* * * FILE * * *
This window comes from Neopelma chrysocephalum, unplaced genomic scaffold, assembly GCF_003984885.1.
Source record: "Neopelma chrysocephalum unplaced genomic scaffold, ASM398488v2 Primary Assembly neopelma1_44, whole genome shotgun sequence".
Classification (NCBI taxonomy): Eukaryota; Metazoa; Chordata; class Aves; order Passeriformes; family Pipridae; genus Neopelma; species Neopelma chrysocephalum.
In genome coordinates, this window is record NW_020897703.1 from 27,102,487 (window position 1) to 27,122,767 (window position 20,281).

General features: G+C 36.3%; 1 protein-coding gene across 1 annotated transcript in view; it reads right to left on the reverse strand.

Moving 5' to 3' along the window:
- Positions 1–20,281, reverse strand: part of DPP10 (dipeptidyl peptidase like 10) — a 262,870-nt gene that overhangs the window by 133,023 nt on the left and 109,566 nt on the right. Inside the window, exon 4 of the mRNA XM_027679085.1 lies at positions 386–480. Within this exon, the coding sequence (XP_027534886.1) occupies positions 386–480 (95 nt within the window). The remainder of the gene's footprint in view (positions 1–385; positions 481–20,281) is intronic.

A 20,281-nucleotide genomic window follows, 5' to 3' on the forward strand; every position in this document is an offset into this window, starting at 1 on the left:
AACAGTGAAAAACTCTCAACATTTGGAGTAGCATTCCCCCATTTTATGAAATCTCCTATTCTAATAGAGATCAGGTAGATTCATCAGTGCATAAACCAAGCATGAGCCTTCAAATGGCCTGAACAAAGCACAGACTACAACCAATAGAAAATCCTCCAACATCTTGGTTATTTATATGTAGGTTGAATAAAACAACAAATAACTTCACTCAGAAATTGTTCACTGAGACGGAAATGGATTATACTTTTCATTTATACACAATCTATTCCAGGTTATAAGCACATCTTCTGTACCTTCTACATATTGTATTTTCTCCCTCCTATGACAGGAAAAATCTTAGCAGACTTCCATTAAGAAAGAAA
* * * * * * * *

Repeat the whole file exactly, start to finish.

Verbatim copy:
This window comes from Neopelma chrysocephalum, unplaced genomic scaffold, assembly GCF_003984885.1.
Source record: "Neopelma chrysocephalum unplaced genomic scaffold, ASM398488v2 Primary Assembly neopelma1_44, whole genome shotgun sequence".
Classification (NCBI taxonomy): Eukaryota; Metazoa; Chordata; class Aves; order Passeriformes; family Pipridae; genus Neopelma; species Neopelma chrysocephalum.
In genome coordinates, this window is record NW_020897703.1 from 27,102,487 (window position 1) to 27,122,767 (window position 20,281).

General features: G+C 36.3%; 1 protein-coding gene across 1 annotated transcript in view; it reads right to left on the reverse strand.

Moving 5' to 3' along the window:
- Positions 1–20,281, reverse strand: part of DPP10 (dipeptidyl peptidase like 10) — a 262,870-nt gene that overhangs the window by 133,023 nt on the left and 109,566 nt on the right. Inside the window, exon 4 of the mRNA XM_027679085.1 lies at positions 386–480. Within this exon, the coding sequence (XP_027534886.1) occupies positions 386–480 (95 nt within the window). The remainder of the gene's footprint in view (positions 1–385; positions 481–20,281) is intronic.

A 20,281-nucleotide genomic window follows, 5' to 3' on the forward strand; every position in this document is an offset into this window, starting at 1 on the left:
AACAGTGAAAAACTCTCAACATTTGGAGTAGCATTCCCCCATTTTATGAAATCTCCTATTCTAATAGAGATCAGGTAGATTCATCAGTGCATAAACCAAGCATGAGCCTTCAAATGGCCTGAACAAAGCACAGACTACAACCAATAGAAAATCCTCCAACATCTTGGTTATTTATATGTAGGTTGAATAAAACAACAAATAACTTCACTCAGAAATTGTTCACTGAGACGGAAATGGATTATACTTTTCATTTATACACAATCTATTCCAGGTTATAAGCACATCTTCTGTACCTTCTACATATTGTATTTTCTCCCTCCTATGACAGGAAAAATCTTAGCAGACTTCCATTAAGAAAGAAA